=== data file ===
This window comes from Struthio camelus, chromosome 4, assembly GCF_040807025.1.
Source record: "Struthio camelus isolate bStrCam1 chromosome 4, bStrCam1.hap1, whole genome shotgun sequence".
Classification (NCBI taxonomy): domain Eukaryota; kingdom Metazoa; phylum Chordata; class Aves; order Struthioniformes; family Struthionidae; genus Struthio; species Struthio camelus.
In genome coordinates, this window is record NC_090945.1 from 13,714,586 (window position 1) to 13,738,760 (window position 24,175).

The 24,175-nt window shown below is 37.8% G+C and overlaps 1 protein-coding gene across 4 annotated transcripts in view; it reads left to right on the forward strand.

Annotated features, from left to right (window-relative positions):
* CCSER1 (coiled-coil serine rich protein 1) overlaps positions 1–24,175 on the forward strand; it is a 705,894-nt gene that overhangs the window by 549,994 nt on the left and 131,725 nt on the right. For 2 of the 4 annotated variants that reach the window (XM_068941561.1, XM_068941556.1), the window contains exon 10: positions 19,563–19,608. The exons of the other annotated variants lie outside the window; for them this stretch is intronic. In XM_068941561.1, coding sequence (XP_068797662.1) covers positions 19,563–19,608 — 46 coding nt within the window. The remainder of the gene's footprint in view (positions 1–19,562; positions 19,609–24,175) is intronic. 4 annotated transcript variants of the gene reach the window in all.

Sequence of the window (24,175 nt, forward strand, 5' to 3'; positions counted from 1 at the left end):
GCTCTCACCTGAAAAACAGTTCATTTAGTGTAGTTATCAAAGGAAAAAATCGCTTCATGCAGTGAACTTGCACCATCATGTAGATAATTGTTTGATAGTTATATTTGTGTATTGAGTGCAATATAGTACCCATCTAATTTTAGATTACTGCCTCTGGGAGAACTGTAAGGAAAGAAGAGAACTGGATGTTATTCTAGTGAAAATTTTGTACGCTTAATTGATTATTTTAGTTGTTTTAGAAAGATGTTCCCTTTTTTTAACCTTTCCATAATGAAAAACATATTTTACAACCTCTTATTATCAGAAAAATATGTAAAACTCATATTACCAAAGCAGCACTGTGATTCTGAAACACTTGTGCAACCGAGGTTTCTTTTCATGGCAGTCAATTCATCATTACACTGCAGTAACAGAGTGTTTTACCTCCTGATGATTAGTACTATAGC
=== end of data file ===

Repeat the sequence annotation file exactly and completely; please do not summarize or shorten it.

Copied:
This window comes from Struthio camelus, chromosome 4, assembly GCF_040807025.1.
Source record: "Struthio camelus isolate bStrCam1 chromosome 4, bStrCam1.hap1, whole genome shotgun sequence".
Classification (NCBI taxonomy): domain Eukaryota; kingdom Metazoa; phylum Chordata; class Aves; order Struthioniformes; family Struthionidae; genus Struthio; species Struthio camelus.
In genome coordinates, this window is record NC_090945.1 from 13,714,586 (window position 1) to 13,738,760 (window position 24,175).

The 24,175-nt window shown below is 37.8% G+C and overlaps 1 protein-coding gene across 4 annotated transcripts in view; it reads left to right on the forward strand.

Annotated features, from left to right (window-relative positions):
* CCSER1 (coiled-coil serine rich protein 1) overlaps positions 1–24,175 on the forward strand; it is a 705,894-nt gene that overhangs the window by 549,994 nt on the left and 131,725 nt on the right. For 2 of the 4 annotated variants that reach the window (XM_068941561.1, XM_068941556.1), the window contains exon 10: positions 19,563–19,608. The exons of the other annotated variants lie outside the window; for them this stretch is intronic. In XM_068941561.1, coding sequence (XP_068797662.1) covers positions 19,563–19,608 — 46 coding nt within the window. The remainder of the gene's footprint in view (positions 1–19,562; positions 19,609–24,175) is intronic. 4 annotated transcript variants of the gene reach the window in all.

Sequence of the window (24,175 nt, forward strand, 5' to 3'; positions counted from 1 at the left end):
GCTCTCACCTGAAAAACAGTTCATTTAGTGTAGTTATCAAAGGAAAAAATCGCTTCATGCAGTGAACTTGCACCATCATGTAGATAATTGTTTGATAGTTATATTTGTGTATTGAGTGCAATATAGTACCCATCTAATTTTAGATTACTGCCTCTGGGAGAACTGTAAGGAAAGAAGAGAACTGGATGTTATTCTAGTGAAAATTTTGTACGCTTAATTGATTATTTTAGTTGTTTTAGAAAGATGTTCCCTTTTTTTAACCTTTCCATAATGAAAAACATATTTTACAACCTCTTATTATCAGAAAAATATGTAAAACTCATATTACCAAAGCAGCACTGTGATTCTGAAACACTTGTGCAACCGAGGTTTCTTTTCATGGCAGTCAATTCATCATTACACTGCAGTAACAGAGTGTTTTACCTCCTGATGATTAGTACTATAGC